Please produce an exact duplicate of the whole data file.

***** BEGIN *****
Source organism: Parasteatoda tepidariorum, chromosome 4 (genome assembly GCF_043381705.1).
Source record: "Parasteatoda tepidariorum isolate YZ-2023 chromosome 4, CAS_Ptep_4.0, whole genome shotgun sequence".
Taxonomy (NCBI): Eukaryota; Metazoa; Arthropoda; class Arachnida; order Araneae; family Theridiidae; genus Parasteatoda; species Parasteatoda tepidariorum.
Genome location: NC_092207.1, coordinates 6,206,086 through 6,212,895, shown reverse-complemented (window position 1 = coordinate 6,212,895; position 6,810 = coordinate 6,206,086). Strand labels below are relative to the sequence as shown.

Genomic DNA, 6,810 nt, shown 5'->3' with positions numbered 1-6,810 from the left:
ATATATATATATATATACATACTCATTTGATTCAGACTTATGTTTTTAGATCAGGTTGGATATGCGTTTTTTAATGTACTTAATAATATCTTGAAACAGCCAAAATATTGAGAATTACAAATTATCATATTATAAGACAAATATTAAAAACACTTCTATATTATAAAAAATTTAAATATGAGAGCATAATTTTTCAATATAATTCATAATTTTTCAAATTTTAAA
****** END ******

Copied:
Source organism: Parasteatoda tepidariorum, chromosome 4 (genome assembly GCF_043381705.1).
Source record: "Parasteatoda tepidariorum isolate YZ-2023 chromosome 4, CAS_Ptep_4.0, whole genome shotgun sequence".
Taxonomy (NCBI): Eukaryota; Metazoa; Arthropoda; class Arachnida; order Araneae; family Theridiidae; genus Parasteatoda; species Parasteatoda tepidariorum.
Genome location: NC_092207.1, coordinates 6,206,086 through 6,212,895, shown reverse-complemented (window position 1 = coordinate 6,212,895; position 6,810 = coordinate 6,206,086). Strand labels below are relative to the sequence as shown.

Genomic DNA, 6,810 nt, shown 5'->3' with positions numbered 1-6,810 from the left:
ATATATATATATATATACATACTCATTTGATTCAGACTTATGTTTTTAGATCAGGTTGGATATGCGTTTTTTAATGTACTTAATAATATCTTGAAACAGCCAAAATATTGAGAATTACAAATTATCATATTATAAGACAAATATTAAAAACACTTCTATATTATAAAAAATTTAAATATGAGAGCATAATTTTTCAATATAATTCATAATTTTTCAAATTTTAAA